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  1. #1
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    What kind of bottom bracket is this? (PIC)

    My first modern bike. Can somebody tell me what kind of bottom bracket is this? Octalink? Cuz the seller told me it's cup and cone.

    Ritchey compact crankset 50/34

    P1050868.jpg
    Last edited by puregsr; 10-15-12 at 03:32 AM.

  2. #2
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    Yes, cup and cone, not Octalink or ISIS. So probably either a ball-bearing retainer design, or loose bb's.

  3. #3
    Senior Member DieselDan's Avatar
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    Old school cup and cone. Serviceable and reliable enough. Can be replaced with a cartridge unit.
    Bikes use brakes to stop.

    If your bike has breaks, don't ride it.

  4. #4
    7-speed doomsday prepper ThermionicScott's Avatar
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    The kind I like.
    Quote Originally Posted by chandltp View Post
    There's no such thing as too far.. just lack of time
    RUSA #7498

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    THe spindle likely uses the older squate taper BB/crank interface. If you remove the crank-fixing bolt you can see the end of the spindle and figure out for sure what type it is. Be sure to firmy re-tighten the bolt before riding.

  6. #6
    coprolite fietsbob's Avatar
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    Why do you ask, does it need replacement?

  7. #7
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    It feels like my chainline is kind of messed up. Ritchey compact double (50/34) and 10 speed 105 cogs (12-27).
    Pedaling in small chainring and largest cog, large chainring would occasionally rub and catch the chain. Not sure if it's an adjustment issue or not. Quick measurement shows that it might be 2mm off the presumed 43.5mm chainline.

  8. #8
    Senior Member BlazingPedals's Avatar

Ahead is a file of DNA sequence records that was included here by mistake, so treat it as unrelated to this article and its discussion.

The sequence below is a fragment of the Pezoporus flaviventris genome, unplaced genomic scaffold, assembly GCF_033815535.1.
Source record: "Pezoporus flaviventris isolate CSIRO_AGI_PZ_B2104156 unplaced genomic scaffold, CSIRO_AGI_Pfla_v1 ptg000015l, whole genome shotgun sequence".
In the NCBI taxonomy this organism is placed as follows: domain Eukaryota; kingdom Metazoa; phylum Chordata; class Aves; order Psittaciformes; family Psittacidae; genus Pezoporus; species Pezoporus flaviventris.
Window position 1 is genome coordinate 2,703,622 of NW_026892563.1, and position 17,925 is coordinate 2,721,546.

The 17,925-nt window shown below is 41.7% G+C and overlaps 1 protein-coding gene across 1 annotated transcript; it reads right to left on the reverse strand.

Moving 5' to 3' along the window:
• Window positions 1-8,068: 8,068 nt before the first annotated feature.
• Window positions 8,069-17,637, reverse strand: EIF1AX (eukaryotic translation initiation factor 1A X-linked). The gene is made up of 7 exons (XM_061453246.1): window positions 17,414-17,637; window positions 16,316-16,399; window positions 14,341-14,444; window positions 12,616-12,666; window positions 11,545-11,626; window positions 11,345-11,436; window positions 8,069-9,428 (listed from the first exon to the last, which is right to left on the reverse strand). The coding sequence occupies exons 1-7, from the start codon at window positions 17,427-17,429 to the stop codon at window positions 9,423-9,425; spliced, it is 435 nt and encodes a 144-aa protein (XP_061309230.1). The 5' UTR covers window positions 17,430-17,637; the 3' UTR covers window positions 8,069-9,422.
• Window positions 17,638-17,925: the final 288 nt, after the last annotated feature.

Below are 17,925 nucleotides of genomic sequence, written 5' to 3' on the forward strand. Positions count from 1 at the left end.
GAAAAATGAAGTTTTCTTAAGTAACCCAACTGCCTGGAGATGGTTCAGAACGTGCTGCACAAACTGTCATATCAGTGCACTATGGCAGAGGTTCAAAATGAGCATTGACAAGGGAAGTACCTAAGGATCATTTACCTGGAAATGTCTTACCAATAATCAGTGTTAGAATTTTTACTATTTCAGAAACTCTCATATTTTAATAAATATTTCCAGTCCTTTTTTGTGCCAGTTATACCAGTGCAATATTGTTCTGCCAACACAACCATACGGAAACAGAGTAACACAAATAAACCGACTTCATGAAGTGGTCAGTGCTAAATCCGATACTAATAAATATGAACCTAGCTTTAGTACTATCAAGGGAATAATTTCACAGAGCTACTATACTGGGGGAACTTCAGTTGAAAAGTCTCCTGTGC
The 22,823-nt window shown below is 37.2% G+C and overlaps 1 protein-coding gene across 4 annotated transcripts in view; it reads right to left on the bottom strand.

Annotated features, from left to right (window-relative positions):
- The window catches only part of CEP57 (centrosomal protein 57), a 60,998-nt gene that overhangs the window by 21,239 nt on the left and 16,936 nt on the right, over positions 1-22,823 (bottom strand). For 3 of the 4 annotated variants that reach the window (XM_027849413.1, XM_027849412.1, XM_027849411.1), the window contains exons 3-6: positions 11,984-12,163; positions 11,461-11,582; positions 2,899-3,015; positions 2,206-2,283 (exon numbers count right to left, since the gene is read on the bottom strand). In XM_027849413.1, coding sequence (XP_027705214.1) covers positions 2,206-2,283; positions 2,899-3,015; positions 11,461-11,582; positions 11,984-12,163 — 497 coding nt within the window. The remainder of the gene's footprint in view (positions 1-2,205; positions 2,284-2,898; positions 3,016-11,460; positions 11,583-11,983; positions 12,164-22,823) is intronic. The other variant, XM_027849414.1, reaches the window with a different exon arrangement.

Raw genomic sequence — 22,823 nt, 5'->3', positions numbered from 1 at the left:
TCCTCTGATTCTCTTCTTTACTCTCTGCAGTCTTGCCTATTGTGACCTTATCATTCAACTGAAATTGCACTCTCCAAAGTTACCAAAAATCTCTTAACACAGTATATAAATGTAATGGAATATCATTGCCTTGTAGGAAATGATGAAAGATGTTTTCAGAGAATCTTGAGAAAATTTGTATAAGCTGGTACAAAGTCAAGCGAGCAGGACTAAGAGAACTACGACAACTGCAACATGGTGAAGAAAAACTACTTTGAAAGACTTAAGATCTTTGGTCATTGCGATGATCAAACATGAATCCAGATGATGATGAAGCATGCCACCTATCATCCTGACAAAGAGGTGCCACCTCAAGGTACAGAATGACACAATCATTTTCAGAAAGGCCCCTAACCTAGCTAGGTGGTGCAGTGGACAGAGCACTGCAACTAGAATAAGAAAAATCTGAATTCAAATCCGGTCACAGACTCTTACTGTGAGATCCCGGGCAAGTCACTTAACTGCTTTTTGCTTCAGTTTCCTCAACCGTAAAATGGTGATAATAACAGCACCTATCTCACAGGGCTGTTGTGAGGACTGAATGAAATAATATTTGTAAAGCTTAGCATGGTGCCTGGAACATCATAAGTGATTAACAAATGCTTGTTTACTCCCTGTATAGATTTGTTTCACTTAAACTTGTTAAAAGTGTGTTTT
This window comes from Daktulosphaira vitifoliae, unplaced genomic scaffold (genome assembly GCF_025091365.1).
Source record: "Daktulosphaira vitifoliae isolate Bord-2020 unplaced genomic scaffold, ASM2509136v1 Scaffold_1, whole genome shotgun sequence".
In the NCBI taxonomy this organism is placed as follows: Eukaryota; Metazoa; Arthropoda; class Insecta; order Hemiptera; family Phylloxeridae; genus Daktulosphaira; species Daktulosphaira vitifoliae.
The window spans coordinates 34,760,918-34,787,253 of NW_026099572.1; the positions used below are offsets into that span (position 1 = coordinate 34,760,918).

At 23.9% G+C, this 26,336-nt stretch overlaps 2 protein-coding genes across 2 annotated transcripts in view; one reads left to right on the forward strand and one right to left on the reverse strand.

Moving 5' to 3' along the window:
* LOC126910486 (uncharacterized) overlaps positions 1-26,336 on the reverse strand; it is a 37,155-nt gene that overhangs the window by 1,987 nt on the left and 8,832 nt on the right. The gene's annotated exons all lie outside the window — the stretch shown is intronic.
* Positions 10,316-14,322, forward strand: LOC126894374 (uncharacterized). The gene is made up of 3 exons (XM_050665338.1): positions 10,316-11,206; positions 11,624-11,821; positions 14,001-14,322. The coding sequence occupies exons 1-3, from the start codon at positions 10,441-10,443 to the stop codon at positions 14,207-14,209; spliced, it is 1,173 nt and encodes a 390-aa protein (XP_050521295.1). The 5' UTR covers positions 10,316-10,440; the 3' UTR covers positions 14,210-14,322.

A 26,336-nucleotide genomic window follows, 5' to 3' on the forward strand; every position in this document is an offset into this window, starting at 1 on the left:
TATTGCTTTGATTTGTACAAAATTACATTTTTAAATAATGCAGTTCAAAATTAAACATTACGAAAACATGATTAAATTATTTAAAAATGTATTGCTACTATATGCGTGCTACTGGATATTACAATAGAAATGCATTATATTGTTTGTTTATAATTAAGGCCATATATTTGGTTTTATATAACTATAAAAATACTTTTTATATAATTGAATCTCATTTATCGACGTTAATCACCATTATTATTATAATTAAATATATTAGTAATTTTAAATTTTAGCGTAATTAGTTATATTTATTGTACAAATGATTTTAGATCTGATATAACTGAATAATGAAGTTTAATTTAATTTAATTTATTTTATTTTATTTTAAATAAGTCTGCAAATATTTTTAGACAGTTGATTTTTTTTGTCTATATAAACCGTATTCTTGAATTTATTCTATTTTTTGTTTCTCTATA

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    They don't make bottom brackets in 1mm increments. If you're only 2mm off from the ideal, then you're about as close as you're going to get. Most likely, you'll just have to tweak either the limit screw or the cable tension.

  9. #9
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    Quote Originally Posted by BlazingPedals View Post
    They don't make bottom brackets in 1mm increments. If you're only 2mm off from the ideal, then you're about as close as you're going to get. Most likely, you'll just have to tweak either the limit screw or the cable tension.
    It is hard to tell if this is the case for the OP, but there are some BBs that can be adjusted by loosening lockrings on both sides and threading the BB to one side or the other. However, if the pedals are close to centred in the frame, 2mm will not make enough af a difference (and is likely within most peoples' ability to measure chainline) to go tot he trouble.

    Also, that is kind of a weird setup - unless it is an aftermarket boutique BB, you normally only find cup-and-cone BB shells designed for splined BB tools on the cheapest of the cheap bikes. I suspect there is either a parts mismatch (cups from one style of BB kludged to work with another style), it is not a cup-and-cone BB, or someone has gone out of their way to take an ultra-cheap cup-and-cone BB from a X-Mart bike to install on this (apparently) decent aluminum road bike. Or perhaps it is a BB designed for a 73mm shell and the lock ring was added to cover up the extra exposed threads.

  10. #10
    7-speed doomsday prepper ThermionicScott's Avatar
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    Quote Originally Posted by puregsr View Post
    It feels like my chainline is kind of messed up. Ritchey compact double (50/34) and 10 speed 105 cogs (12-27).